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By admin | February 3, 2017
In this day and age when a government entity can use the statement – “Finances were much better than anticipated,” that is positive news and that’s the way Mayor William “Junior” Williams, Jr. is describing the financial status of the village of New Boston.
In his report to Village Council, Williams said income tax revenue was the highest amount received since before 2010. The income tax receipts out-gained the prior year by $243,567, an increase of 15 percent. Property tax, gasoline tax and license tax all held steady with a slight increase of $4,507.
Williams said court costs and fines increased 37 percent to $31,728. The lone reduction in revenues was in the Local Government Distribution Fund which saw another decrease of $9,486. Williams explained the decrease.
“Since 2013, the governor’s decision to cut funding to local governments has cost the village nearly $400,000,” Williams said.
Safety tax fund receipts, which are used to pay police and fire wages, increased by $36,881 or 11 percent. General fund receipts were $161,480 over expenditures leaving a long-time high ending balance of $247,179 which is $101,881 higher than the previous year.
“For the first time, I appointed a business and economic development committee for the purpose of attracting new business to New Boston,” Williams said. “This past year we successfully have seen the addition of Pat Catan’s Fabric and Craft Specialty Store, Columbia Gas’s new modern maintenance building, Dr. Depugh and Son’s state of the art New Boston Vision Center, Cozy Cat clothing store and Stepping Stones Counseling Center. We are already looking forward to the South Central Ohio Educational Service Center’s new health care clinic for their employees to be located in the former Daymar College building and the improved Hollywood Hair Salon locating to the former American Restaurant location.”
Williams touted the fact that New Boston became the first local government in Scioto County to partner with Ohio State Treasurer Josh Mandel’s Ohio Checkbook Online program by posting village expenditures on the New Boston Online Checkbook. Organized by Clerk/Treasurer Lana Loper, Williams said taxpayers and others can now go online and readily see how their tax dollars are being expended.
“This transparency has helped Ohio to be ranked number one in the nation for public confidence and transparency on money issues,” Williams said.
Williams talked about another first. The New Boston Building Department, administered by Jessica Grant and Lori Jordan was created and officially recognized by the State of Ohio Building Standards to help facilitate and expedite the process of opening, renovating or expanding a business in the village.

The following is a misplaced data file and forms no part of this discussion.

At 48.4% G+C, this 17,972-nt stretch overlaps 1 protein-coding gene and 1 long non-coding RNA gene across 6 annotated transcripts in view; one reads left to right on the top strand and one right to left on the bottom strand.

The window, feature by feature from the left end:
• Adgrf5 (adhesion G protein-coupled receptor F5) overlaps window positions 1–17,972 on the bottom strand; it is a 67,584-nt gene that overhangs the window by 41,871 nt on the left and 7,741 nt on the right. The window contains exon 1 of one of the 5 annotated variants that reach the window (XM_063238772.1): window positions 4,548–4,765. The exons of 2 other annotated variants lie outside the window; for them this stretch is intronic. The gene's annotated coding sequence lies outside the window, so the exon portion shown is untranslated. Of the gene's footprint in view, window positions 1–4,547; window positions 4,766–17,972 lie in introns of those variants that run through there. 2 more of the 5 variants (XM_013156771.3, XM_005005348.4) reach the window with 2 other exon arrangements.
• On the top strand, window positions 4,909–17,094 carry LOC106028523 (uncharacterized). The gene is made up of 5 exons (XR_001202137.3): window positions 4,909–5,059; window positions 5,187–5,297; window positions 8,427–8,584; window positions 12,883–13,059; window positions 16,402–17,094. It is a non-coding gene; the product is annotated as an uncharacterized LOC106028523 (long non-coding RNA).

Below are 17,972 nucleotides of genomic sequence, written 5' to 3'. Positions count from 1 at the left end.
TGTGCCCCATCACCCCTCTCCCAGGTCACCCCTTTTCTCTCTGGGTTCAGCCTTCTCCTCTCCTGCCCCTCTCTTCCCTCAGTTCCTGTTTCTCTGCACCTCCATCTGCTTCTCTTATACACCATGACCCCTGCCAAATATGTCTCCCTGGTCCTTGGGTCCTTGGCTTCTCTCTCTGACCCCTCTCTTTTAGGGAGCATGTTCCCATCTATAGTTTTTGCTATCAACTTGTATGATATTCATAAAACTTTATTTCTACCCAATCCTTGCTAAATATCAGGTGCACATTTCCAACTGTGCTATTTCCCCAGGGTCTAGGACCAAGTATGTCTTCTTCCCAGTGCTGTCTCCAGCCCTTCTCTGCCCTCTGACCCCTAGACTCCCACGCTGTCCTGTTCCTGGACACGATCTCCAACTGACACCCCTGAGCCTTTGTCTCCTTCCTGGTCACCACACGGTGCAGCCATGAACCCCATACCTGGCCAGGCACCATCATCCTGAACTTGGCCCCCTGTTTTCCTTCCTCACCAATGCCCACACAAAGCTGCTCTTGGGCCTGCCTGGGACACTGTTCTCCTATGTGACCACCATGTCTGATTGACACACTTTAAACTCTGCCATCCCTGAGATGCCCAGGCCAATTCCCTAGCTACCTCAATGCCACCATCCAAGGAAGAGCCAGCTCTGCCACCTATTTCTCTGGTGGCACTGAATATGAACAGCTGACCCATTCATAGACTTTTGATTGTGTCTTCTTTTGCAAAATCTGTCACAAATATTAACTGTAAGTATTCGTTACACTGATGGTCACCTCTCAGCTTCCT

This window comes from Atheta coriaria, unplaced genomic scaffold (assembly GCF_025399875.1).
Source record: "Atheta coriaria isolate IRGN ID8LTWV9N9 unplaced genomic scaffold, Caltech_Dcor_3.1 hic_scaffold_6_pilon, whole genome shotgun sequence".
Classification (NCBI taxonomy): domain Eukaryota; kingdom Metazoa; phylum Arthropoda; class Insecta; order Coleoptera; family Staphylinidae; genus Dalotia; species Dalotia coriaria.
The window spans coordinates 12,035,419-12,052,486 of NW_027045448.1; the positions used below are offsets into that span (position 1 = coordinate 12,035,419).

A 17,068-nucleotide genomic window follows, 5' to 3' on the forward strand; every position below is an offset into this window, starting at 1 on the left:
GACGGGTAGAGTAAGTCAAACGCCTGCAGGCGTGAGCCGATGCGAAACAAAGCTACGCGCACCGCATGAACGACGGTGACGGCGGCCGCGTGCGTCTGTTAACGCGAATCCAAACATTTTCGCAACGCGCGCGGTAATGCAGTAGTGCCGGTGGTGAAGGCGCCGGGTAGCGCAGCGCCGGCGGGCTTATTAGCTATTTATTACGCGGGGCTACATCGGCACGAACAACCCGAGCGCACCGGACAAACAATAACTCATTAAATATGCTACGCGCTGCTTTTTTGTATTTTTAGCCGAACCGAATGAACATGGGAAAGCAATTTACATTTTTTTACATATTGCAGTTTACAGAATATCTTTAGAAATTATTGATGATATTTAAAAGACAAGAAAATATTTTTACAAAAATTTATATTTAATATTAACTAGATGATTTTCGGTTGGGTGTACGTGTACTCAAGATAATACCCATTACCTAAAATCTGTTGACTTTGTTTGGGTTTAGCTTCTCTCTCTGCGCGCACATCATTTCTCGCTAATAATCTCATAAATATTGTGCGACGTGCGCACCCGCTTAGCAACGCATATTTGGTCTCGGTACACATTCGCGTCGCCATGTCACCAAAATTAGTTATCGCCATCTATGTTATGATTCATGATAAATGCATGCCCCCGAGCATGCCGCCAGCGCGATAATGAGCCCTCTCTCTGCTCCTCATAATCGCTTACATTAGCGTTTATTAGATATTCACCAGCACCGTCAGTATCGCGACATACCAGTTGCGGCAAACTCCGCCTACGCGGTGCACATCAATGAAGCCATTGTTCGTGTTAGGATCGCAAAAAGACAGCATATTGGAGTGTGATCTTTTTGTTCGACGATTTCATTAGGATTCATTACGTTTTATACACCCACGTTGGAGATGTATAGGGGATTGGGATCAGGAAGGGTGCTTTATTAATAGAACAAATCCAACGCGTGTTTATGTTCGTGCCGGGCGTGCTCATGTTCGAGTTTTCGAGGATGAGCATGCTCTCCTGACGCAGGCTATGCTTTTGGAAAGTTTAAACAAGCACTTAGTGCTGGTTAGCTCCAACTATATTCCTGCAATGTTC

The Daily Times first reported in 2016 that New Boston had come up with a program in which all plan reviews, approvals and inspections until the completion of the project and a certificate of occupancy can be issued will all be done within the confines of the village, which Williams says saves time and money by eliminating the many trips back and forth to Columbus to get certified.
“The department just opened in the fourth quarter of 2016 and is already gaining popularity throughout our business community,” Williams said. “I certainly am excited about this new department and anticipate much future success.”
Williams went on to talk positively about the village’s flood defense system making strides in providing flood protection to New Boston neighborhoods and touched on the fact that the village’s flood wall has finally been officially certified by the Federal Emergency Management Agency (FEMA). Among other points of information, Williams said the village’s police and fire departments both received additional training and village council approved a full staff of fire department personnel.
Williams also referenced his predecessor when he mentioned the Village Square Park was dedicated and renamed the “James Warren Village Square Memorial Park” in honor and remembrance of former mayor Jim Warren.
“In closing, 2016 was a very successful year in nearly every way. I wish to thank each and everyone of you for your support and help,” Williams said. “I look forward to working with our elected officials, employees and overall community to continue to search and find ways to improve our neighborhoods for a better place to live, work and play.”
Reach Frank Lewis at 740-353-3101, ext. 1928, or on Twitter @franklewis.
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